Study design: Retrospective cohort study with 10 years follow-up.
Objective: To compare the risks of sensorineural hearing loss in patients with and without spinal cord injury, based on a nationally representative sample.
Setting: Taiwan's Longitudinal Health Insurance Database 2005.
Method: A total of 2006 participants who had been aged between 20 and 69 and who had spinal cord injury as of 2002-06 were enrolled in the spinal cord injury group. The non-spinal cord injury group consisted of 8024 sex- and age-matched, randomly sampled participants without spinal cord injury. Then, their sensorineural hearing loss -cumulative incidence curves were generated using the Kaplan-Meier method. Stratified Cox proportional-hazard regression was employed to estimate the effect of having spinal cord injury on patients' subsequent risk of sensorineural hearing loss.
Results: During the follow-up, 30 patients in the spinal cord injury group and 87 in the non-spinal cord injury group developed sensorineural hearing loss. As such, the cumulative incidence of sensorineural hearing loss was significantly higher in the spinal cord injury group than the non-spinal cord injury group (2.16 vs. 1.21 per 1000 person-years, p = 0.008). The adjusted hazard ratio of sensorineural hearing loss for the spinal cord injury group was 1.75 times that of the non-spinal cord injury group (95% CI, 1.14-2.68, p = 0.01). The patients with non-cervical SCI appeared to have a higher magnitude of SNHL risk than their cervical SCI counterparts.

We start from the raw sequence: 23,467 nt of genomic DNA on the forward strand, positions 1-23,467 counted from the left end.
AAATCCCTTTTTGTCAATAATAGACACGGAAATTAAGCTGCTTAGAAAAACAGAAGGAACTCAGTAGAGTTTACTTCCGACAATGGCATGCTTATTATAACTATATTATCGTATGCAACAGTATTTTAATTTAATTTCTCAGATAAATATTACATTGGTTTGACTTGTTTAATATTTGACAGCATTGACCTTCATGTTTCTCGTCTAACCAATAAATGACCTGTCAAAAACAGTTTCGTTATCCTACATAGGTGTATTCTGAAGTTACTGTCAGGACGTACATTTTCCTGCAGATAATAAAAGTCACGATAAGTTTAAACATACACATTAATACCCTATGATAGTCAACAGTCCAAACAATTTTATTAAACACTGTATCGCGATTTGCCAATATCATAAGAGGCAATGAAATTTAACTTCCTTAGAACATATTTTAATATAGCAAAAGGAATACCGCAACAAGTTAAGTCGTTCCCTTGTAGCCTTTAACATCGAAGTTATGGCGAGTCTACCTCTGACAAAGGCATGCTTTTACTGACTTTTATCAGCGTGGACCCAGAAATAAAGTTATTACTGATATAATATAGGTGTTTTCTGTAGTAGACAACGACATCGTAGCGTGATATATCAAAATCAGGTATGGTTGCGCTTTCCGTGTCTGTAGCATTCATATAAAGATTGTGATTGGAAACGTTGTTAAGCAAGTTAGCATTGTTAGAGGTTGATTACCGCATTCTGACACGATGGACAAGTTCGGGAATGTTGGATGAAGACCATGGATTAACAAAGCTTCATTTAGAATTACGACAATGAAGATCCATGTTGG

Conclusion: Our study showed that patients with spinal cord injury have an increased risk of developing sensorineural hearing loss.
© 2021. The Author(s), under exclusive licence to International Spinal Cord Society.